History and Images: Towards a New Iconology
Axel Bolvig, Phillip Lindley
Brepols, 2003 - Art - 430 pages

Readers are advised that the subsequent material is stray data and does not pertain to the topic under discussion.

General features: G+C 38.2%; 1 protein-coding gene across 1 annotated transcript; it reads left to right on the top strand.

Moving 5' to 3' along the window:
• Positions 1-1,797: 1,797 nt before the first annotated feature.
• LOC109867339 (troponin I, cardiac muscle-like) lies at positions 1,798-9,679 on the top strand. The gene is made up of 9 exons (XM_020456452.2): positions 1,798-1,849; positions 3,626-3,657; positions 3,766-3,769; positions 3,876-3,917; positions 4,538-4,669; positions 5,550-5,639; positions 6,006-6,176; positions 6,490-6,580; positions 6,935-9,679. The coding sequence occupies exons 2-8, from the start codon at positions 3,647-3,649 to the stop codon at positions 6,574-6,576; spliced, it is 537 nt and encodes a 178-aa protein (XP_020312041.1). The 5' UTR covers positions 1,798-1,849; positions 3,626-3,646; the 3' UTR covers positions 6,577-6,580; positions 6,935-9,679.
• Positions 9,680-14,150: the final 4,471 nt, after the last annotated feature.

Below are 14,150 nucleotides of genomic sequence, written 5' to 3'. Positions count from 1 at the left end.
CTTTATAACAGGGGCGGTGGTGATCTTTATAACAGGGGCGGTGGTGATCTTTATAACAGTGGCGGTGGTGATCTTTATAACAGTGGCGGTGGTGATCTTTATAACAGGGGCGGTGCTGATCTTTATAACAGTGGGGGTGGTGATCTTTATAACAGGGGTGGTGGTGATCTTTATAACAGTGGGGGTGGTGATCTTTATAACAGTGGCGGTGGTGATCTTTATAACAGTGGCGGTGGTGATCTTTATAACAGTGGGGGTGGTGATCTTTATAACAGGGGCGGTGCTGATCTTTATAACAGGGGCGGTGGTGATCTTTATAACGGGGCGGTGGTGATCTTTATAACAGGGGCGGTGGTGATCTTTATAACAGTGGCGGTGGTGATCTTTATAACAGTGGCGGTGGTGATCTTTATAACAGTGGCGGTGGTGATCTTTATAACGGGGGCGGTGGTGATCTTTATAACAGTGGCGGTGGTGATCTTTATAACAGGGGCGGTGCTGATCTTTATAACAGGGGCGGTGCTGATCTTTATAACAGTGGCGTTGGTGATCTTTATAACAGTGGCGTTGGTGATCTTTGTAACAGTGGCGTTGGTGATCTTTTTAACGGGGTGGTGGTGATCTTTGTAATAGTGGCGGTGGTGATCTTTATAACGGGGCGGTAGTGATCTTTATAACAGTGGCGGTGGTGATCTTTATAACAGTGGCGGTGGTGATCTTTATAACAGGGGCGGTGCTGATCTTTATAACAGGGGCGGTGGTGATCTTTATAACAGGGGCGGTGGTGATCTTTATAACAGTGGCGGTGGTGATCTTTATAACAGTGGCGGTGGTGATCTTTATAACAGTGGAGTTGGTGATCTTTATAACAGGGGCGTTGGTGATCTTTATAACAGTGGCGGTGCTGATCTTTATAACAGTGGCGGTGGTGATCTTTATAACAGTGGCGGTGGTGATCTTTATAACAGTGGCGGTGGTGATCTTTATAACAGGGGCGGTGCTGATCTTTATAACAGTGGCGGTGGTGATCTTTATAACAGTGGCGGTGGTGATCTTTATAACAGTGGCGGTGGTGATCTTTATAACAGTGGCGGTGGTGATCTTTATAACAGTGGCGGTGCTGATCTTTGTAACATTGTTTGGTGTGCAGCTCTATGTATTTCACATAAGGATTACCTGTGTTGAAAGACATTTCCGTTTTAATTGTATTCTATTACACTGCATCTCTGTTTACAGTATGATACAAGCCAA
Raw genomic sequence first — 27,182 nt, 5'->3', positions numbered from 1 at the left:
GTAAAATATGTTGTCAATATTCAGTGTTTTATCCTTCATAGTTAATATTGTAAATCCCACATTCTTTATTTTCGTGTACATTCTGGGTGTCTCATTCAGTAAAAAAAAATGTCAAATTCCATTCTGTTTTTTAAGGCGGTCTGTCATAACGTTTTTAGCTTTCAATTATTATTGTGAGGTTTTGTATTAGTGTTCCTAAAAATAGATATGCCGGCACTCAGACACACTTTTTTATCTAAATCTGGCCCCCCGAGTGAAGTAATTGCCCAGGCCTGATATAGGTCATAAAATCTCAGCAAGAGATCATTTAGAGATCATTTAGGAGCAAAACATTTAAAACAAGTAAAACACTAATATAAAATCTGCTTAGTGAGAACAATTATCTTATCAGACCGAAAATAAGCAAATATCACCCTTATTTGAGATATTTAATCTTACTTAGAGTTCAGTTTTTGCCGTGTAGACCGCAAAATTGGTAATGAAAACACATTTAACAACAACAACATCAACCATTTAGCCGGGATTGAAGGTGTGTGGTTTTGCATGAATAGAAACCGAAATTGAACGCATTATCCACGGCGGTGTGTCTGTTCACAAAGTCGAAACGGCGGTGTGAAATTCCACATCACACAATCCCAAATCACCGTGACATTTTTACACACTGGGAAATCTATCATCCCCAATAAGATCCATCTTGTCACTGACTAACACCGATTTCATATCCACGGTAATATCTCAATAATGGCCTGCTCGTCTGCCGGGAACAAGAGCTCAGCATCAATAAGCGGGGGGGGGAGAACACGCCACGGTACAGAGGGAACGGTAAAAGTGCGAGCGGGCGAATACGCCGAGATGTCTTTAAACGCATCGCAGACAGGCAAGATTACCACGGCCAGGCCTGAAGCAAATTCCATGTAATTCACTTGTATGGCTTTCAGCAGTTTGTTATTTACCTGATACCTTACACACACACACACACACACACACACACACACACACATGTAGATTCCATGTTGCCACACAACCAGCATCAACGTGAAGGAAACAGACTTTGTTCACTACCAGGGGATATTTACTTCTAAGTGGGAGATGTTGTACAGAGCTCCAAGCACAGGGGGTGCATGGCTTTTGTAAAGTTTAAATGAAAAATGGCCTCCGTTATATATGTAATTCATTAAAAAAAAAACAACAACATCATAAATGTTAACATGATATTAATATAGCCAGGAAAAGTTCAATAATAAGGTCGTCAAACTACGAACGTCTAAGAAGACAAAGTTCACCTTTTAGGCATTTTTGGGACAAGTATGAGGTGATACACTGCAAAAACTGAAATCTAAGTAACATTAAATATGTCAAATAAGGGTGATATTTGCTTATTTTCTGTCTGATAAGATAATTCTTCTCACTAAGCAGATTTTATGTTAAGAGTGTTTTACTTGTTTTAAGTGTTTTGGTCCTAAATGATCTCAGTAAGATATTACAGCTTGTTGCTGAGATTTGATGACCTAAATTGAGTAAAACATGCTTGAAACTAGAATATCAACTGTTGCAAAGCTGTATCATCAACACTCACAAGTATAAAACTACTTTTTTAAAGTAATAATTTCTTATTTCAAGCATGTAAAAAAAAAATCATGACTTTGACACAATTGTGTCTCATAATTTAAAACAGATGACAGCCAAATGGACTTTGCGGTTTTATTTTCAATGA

This important collection of essays represents a wide variety of new approaches to the deployment of images by historians. Methodological debates and historiographical concerns are explored by distinguished international scholars. Ground-breaking technological innovations in the last two decades of the twentieth century have led to the development of huge image databases, offering outstanding new opportunities for comparison, analysis and interrogation. This was apparent from the database demonstrations at the congress on History and Images in Copenhagen in 1999. Several of the papers included here summarise recent research or disclose the potential of the new technologies for posing - and answering - novel types of question. A common concern of many contributors to this volume has been the reconfiguring of Art History to encompass areas that have often been viewed as marginal - geographically, physically or intellectually, for example. As each of the nineteen essays demonstrates, approaches to the employment and interpretation of the visual image by historians have never been more widely debated. The book as a whole suggests that established methodologies have been increasingly rendered obsolete or inappropriate by post-modern intellectual diversity and by the dramatic developments of technology. The subtitle of the book ("Towards a New Iconology") reveals that a potent new dialogue between historian and image and between contemporary and historical constructions of reality, is in the process of construction.
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